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Right-wing activists call on Mitch McConnell to stop blocking election security bills

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On Wednesday, CNN reported that Senate Majority Leader Mitch McConnell is facing renewed pressure to take up election security legislation, from a pair of unlikely sources: Americans for Tax Reform President Grover Norquist, and FreedomWorks President Adam Brandon.

Norquist — who once famously said that he wanted to slash government to a size where he could “drown it in a bathtub” — called for hand-marked paper ballots, and urged Congress to pass something similar to the bipartisan Secure Elections Act, which would have given states incentives to switch to secure voting methods and promoted data-sharing to identify threats. The measure was first introduced in 2017 by Sens. Kamala Harris (D-CA), Amy Klobuchar (D-MN), James Lankford (D-OK), and Lindsey Graham (R-SC), but never came to a vote.

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Speaking to CNN, Norquist made his position clear: Republicans need secure, verifiable elections just as much as Democrats do.

“We benefit from more secure elections. We benefit from being able to double-check,” said Norquist. “I expect to be winning elections for the next 20 years and I don’t want the Democrats to explain that every single one of those was stolen. So let’s make it ironclad.”

Hand-marked paper ballots, once considered an outdated method of voting, are making a comeback in several states due to the relative difficulty of auditing the tallies of aging electronic voting machines.

Multiple bills on election security have been blocked by McConnell, who has earned the nickname “Moscow Mitch” for seemingly wanting to do nothing about the risk Russia could attack the U.S. voting system again. McConnell, for his part, has angrily claimed that he is already appropriating funds for this purpose and the bills are not needed.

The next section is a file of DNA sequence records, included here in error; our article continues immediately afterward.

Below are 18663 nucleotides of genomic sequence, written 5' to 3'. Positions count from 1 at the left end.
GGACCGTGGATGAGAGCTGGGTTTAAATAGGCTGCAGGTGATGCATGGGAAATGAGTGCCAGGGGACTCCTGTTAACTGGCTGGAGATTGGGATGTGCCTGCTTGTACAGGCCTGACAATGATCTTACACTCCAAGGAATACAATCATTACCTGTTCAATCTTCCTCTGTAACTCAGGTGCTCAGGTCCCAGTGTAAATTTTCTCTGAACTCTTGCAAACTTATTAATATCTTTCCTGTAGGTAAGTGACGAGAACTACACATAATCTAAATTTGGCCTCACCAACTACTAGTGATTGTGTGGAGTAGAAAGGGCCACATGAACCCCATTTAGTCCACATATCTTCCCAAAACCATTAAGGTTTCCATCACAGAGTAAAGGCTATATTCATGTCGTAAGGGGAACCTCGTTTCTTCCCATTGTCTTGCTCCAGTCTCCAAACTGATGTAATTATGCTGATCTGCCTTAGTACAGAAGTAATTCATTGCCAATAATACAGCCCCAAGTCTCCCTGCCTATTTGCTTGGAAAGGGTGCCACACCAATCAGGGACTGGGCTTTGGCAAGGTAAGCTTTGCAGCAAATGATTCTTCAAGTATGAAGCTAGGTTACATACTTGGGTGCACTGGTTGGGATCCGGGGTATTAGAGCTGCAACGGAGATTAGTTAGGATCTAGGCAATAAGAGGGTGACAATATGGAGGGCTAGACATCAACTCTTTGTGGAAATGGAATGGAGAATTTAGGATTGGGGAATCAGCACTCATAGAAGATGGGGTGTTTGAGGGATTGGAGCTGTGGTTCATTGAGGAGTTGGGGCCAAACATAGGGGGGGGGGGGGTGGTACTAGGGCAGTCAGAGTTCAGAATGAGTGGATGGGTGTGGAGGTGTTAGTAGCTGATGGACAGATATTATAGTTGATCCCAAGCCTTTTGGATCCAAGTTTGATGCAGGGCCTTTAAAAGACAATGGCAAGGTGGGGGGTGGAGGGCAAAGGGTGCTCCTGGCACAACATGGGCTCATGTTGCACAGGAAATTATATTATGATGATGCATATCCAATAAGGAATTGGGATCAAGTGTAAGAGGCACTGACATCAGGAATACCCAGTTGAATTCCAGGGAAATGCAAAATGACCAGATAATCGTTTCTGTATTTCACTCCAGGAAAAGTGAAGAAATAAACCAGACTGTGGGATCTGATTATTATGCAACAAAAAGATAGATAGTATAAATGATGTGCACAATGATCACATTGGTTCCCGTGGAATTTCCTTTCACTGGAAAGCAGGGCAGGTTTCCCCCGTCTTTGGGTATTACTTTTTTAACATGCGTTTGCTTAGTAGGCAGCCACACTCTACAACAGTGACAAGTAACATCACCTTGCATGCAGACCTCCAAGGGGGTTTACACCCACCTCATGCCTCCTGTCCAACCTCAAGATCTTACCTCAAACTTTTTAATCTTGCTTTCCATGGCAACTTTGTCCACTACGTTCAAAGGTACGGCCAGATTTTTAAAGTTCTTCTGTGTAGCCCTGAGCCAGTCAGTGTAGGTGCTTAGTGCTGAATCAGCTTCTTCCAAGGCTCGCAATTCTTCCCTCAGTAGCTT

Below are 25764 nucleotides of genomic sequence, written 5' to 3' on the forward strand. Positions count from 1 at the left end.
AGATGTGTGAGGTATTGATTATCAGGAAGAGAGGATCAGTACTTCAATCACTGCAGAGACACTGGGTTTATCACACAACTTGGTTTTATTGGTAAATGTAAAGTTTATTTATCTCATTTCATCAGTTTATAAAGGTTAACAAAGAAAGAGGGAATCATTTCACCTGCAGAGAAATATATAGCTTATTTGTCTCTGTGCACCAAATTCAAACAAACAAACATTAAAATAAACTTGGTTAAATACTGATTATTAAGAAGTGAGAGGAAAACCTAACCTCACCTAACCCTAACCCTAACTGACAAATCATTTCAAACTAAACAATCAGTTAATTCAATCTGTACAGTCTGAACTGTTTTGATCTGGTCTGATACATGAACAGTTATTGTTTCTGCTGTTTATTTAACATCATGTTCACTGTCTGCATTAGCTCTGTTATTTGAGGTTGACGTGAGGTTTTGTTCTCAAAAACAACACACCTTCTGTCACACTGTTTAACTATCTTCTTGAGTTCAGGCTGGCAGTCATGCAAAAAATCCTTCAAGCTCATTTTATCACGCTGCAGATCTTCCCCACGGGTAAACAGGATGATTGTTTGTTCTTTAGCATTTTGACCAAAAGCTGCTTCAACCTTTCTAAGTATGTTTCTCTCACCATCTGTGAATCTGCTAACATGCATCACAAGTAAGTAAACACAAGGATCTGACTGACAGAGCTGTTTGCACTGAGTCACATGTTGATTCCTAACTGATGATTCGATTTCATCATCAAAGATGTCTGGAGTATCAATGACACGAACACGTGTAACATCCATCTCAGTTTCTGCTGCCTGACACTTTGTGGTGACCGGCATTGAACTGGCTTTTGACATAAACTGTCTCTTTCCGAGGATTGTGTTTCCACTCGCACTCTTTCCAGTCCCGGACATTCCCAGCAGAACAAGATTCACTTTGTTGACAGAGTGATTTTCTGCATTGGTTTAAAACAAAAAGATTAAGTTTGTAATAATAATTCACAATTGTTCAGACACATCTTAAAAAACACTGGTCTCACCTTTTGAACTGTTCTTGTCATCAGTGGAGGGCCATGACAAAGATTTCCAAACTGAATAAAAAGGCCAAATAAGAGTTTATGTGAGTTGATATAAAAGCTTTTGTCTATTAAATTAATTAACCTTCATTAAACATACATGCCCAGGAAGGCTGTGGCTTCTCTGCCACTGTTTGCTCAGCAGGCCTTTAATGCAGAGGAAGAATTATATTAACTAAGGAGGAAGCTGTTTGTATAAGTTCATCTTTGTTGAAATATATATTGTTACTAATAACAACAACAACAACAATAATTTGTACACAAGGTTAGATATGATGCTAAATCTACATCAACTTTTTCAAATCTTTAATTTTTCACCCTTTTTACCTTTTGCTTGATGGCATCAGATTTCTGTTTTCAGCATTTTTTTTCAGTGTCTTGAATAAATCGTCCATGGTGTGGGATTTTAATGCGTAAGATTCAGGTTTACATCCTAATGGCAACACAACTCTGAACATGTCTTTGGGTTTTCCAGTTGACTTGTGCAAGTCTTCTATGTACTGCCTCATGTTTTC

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Trump busted for acting like the Saudi’s ‘press secretary’ after Florida naval yard shooting

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Conservative Washington Post columnist Max Boot blasted President Donald Trump for essentially becoming a "press secretary" for the Saudi Arabian government in wake of the Pensacola, Florida mass shooting.

In his column Sunday, Boot noted that the typical mass shooting sentiments like "thoughts and prayers" were absent Friday when Trump discovered that the shooting was done by a Muslim.

"It turns out that Trump actually has a triple standard, because he treats attacks by Saudis differently than those from other Muslim nations," Boot observed. "On Friday, a Saudi air force officer studying at the Naval Air Station Pensacola shot dead three Americans and wounded eight others. Instead of expressing outrage or vowing vengeance, or even waiting for all the facts to come in, Trump sounded as if he were auditioning for the job of press secretary at the Saudi Embassy."

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McConnell blocked by his own party from calling impeachment witnesses Trump wants for Senate trial: report

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According to a report from the New York Times, Senate Majority Leader Mitch McConnell (R-KY) is finding his hands tied by members of his own party who are skeptical over the appropriateness of calling some of the witnesses Donald Trump  -- and a few of his House Republican enablers  -- want to appear.

As the Times notes, "While Democrats who control the House are focused on a swift impeachment vote by year’s end, the White House is almost entirely consumed by the trial that would follow in the Republican-controlled Senate, where Mr. Trump’s team believes he would have the chance to defend himself and where Democrats would almost certainly fall short of the two-thirds vote they would need to remove him from office."

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Ted Cruz hammered as ‘Putin’s stooge’ after humiliating himself on NBC to push Kremlin propaganda

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In a column for the Washington Post, conservative columnist Jennifer Rubin in publically shamed Sen. Ted Cruz (R-TX) for his conversion from Cold War Russia critic to unabashed "Putin stooge" after his performance on "Meet the Press" on Sunday.

Speaking with NBC host Chuck Todd on Sunday, Cruz attempted to push what has been described as Kremlin propaganda, asserting that "there is evidence of Ukraine interference in our election because an op-ed was written criticizing Trump’s campaign rhetoric about Ukraine." 

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